The Fourth Circuit is regarded as the most conservative in the nation. This could quickly change with the departure of Judge Luttig coupled with the troubled nominations of Boyle and Haynes.
Right now, the judges of the Fourth are loosely grouped as follows:
Chief Judge William W. Wilkins
Judge H. Emory Widener, Jr.
Judge J. Harvie Wilkinson III
Judge Paul V. Niemeyer
Judge Karen J. Williams
Judge Dennis W. Shedd
Judge William B. Traxler, Jr. (leans right)
Judge Allyson K. Duncan (leans left)
Judge M. Blane Michael
Judge Diana Gribbon Motz
Judge Robert B. King
Judge Roger L. Gregory
Labels are difficult, depending on the issue. For example, with "tough on crime" issues, one could easily put Judges King and Traxler (both former prosecutors) with the conservative judges. And Nixon appointee Judge Emory Widener is known to march to the beat of his own drummer, especially in the last few years. But, the above is about the best we can do as a general matter.
Right now, the conservatives have six votes out of 12. Judge Widener has indicated that his senior status will be effective as soon as his replacement is confirmed. William Haynes has been nominated as Widener's replacement, but it looks like that nomination is dead because of the torture memos.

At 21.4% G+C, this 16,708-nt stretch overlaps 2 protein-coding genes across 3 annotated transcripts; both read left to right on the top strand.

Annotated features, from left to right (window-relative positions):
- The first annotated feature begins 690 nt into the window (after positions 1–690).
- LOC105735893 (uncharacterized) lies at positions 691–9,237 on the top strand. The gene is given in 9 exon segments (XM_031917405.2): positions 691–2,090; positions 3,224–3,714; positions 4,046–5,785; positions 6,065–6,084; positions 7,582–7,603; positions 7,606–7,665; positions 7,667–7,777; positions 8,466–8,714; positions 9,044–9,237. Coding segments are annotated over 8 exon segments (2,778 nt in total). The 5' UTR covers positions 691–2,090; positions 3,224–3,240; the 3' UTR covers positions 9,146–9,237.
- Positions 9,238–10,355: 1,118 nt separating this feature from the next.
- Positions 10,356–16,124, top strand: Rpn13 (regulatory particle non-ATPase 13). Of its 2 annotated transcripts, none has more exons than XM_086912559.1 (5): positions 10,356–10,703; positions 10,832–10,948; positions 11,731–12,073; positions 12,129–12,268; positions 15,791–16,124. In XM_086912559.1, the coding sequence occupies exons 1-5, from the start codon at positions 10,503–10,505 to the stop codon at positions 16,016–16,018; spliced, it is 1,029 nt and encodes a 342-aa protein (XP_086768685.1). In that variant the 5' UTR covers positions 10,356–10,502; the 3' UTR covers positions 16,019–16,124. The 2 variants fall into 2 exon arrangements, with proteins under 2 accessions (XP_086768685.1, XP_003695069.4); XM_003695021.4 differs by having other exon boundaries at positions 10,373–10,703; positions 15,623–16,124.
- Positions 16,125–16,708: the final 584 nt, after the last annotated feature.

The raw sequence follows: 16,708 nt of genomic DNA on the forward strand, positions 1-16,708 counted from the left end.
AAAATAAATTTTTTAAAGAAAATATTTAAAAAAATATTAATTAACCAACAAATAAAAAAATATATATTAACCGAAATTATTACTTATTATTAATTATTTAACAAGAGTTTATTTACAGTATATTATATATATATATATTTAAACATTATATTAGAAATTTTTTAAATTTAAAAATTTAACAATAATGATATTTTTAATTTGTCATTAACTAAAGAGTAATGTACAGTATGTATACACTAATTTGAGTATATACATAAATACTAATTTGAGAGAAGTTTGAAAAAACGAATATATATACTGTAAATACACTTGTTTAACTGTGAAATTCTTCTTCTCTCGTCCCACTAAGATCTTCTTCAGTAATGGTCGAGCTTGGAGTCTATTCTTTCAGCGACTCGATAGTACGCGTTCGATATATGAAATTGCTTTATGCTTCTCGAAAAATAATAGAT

Regarding the Boyle nomination, Democratic members of the Gang of 14 seem poised to request that Judge Boyle be recommitted to the Judiciary Committee. This would likely mean the death of his nomination as well.
With mid-term elections likely to go poorly for the GOP, it will be very difficult for a conservative nominee to sail through--especially with the Luttig seat now open. If Judge Widener decided to simply take senior status regardless of whether his replacement is confirmed, then that would leave the core conservatives with 5 votes out of 11 (maybe six in a pinch because Judge Traxler does lean toward the conservatives). If the three open seats are filled by moderates, or after the next presidential election by liberals, the conservatives could easily find themselves in the minority on many issues.
Yep, things on the Fourth--they are a changin'.